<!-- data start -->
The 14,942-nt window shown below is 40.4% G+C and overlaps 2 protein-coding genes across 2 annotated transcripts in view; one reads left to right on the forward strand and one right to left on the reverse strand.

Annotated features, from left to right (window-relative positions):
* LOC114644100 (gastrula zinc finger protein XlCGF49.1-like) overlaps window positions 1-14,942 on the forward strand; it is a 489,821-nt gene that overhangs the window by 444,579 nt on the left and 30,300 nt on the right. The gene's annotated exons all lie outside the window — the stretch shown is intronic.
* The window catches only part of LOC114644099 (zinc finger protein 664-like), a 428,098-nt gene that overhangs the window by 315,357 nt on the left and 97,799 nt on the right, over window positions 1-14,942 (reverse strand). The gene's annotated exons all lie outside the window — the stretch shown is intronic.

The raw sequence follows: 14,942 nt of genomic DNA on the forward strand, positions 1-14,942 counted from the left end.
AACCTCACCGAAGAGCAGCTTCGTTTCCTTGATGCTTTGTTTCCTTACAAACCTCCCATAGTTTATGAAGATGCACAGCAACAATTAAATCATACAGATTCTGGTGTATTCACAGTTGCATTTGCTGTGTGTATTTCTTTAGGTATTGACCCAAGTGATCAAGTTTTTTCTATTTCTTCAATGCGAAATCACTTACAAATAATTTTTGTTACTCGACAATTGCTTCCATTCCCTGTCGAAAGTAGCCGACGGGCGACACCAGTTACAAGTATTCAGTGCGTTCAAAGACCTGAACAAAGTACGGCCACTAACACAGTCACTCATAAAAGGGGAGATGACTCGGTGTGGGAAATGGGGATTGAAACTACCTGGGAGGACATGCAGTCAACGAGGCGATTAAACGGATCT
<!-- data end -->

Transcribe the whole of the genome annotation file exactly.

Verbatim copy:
The 14,942-nt window shown below is 40.4% G+C and overlaps 2 protein-coding genes across 2 annotated transcripts in view; one reads left to right on the forward strand and one right to left on the reverse strand.

Annotated features, from left to right (window-relative positions):
* LOC114644100 (gastrula zinc finger protein XlCGF49.1-like) overlaps window positions 1-14,942 on the forward strand; it is a 489,821-nt gene that overhangs the window by 444,579 nt on the left and 30,300 nt on the right. The gene's annotated exons all lie outside the window — the stretch shown is intronic.
* The window catches only part of LOC114644099 (zinc finger protein 664-like), a 428,098-nt gene that overhangs the window by 315,357 nt on the left and 97,799 nt on the right, over window positions 1-14,942 (reverse strand). The gene's annotated exons all lie outside the window — the stretch shown is intronic.

The raw sequence follows: 14,942 nt of genomic DNA on the forward strand, positions 1-14,942 counted from the left end.
AACCTCACCGAAGAGCAGCTTCGTTTCCTTGATGCTTTGTTTCCTTACAAACCTCCCATAGTTTATGAAGATGCACAGCAACAATTAAATCATACAGATTCTGGTGTATTCACAGTTGCATTTGCTGTGTGTATTTCTTTAGGTATTGACCCAAGTGATCAAGTTTTTTCTATTTCTTCAATGCGAAATCACTTACAAATAATTTTTGTTACTCGACAATTGCTTCCATTCCCTGTCGAAAGTAGCCGACGGGCGACACCAGTTACAAGTATTCAGTGCGTTCAAAGACCTGAACAAAGTACGGCCACTAACACAGTCACTCATAAAAGGGGAGATGACTCGGTGTGGGAAATGGGGATTGAAACTACCTGGGAGGACATGCAGTCAACGAGGCGATTAAACGGATCT